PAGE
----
Close Guantánamo

Security with Human Rights Campaign

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Amnesty believes that the United States can preserve its national security without sacrificing the human rights that it is obligated by international law to respect. The U.S. government is required to respect and secure human rights, to investigate all human rights violations, and to bring those found to be responsible for such violations to justice. The goals of the Security with Human Rights Campaign include ending unlawful and abusive detention and surveillance practices that violate the rule of law. The Campaign seeks to ensure accountability for torture and civilian deaths caused by air attacks and drone strikes. The Campaign opposes unfair trials by military commissions.

Guantánamo Bay Prison

Guantánamo Bay detainees have suffered indefinite detention without being charged with any crimes. Furthermore, since September 11, 2001 at Guantánamo and other sites the U.S. Government has repeatedly violated prohibitions against torture and other cruel, unusual, inhumane or degrading treatment. Detainees at Guantánamo Bay must either be promptly charged and given fair trials in U.S. federal courts or released to countries where they will not be at risk of suffering human rights violations. Torture and other abusive treatment of detainees must stop, and those responsible must be held accountable.

Group 11 has repeatedly urged President Trump and New York Senators Schumer and Gillibrand and Congressional Representative Nadler to close Guantánamo. Group 11 members have participated in demonstrations at Grand Central Station advocating the closure of Guantánamo, and have sent letters to members of the Trump administration opposing current policies and advocating the fair treatment of Guantánamo detainees.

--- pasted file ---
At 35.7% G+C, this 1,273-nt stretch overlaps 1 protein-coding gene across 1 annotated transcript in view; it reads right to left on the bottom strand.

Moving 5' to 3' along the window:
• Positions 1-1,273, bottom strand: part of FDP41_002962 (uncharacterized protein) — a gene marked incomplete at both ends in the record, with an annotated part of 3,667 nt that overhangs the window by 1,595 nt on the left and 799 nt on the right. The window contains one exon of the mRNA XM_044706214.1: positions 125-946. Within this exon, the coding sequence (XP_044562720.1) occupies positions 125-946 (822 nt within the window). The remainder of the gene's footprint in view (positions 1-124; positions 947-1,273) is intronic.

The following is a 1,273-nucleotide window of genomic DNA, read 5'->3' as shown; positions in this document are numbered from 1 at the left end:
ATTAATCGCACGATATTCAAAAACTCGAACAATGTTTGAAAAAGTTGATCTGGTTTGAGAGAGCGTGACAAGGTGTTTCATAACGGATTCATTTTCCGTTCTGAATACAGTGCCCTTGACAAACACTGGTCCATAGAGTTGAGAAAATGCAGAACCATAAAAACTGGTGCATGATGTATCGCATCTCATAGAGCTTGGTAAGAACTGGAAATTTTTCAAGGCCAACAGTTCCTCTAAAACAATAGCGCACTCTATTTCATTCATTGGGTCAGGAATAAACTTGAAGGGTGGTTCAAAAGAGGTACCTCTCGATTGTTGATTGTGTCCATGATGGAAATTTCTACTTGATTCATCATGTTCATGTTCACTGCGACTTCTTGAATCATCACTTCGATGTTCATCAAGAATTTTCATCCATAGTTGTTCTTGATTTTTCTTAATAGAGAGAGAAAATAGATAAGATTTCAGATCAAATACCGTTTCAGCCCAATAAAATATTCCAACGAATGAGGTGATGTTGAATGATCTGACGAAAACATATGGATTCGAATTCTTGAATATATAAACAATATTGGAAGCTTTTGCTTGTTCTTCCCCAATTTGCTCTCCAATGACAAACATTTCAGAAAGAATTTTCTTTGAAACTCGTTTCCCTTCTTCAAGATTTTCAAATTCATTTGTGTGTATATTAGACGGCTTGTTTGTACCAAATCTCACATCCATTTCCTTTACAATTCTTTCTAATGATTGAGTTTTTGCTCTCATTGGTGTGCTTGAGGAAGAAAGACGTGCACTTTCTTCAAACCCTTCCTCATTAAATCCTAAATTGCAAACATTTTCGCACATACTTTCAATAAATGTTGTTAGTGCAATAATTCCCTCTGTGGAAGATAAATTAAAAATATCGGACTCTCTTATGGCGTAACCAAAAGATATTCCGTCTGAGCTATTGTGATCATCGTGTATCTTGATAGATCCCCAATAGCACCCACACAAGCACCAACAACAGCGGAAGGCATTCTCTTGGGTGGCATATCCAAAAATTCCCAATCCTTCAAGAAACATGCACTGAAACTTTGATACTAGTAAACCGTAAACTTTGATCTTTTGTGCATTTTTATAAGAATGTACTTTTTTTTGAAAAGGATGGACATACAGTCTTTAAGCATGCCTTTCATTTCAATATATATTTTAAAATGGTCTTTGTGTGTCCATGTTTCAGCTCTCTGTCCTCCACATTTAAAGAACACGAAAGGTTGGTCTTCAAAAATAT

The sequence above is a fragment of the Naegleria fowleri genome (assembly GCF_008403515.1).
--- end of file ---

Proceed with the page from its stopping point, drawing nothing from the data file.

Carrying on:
Toffiq al-Bihani

Toffiq al-Bihani - By Department of Defense - →JTF-GTMO Assessment: Recommendation for Continued Detention Under DoD Control (CD) for Guantanamo Detainee, 893 [US9SA-000893DP], page 1 (currently also available here), Public Domain,

Group 11 advocates for the transfer of Toffiq al-Bihani, a Saudi Arabian citizen who has been held in Guantánamo without charge or fair trial since 2003. The US Senate Intelligence Committee’s report on CIA “black sites” found that al-Bihani had been subjected to torture during his confinement. The US government has long since made it clear that it has no intention of charging him, even though he has been cleared for transfer since 2010.

The US government’s use of indefinite detention without charge as a response to 9/11 has been unlawful from the outset. This detention regime must be brought to an end, and any proposal for its continuation or expansion condemned.

The impunity that persists in relation to the torture, enforced disappearance and other human rights violations committed against these detainees is outrageous. Torture and enforced disappearance are crimes under international law.

Activists from Amnesty’s North Jersey group holding up Twitter #hashtags

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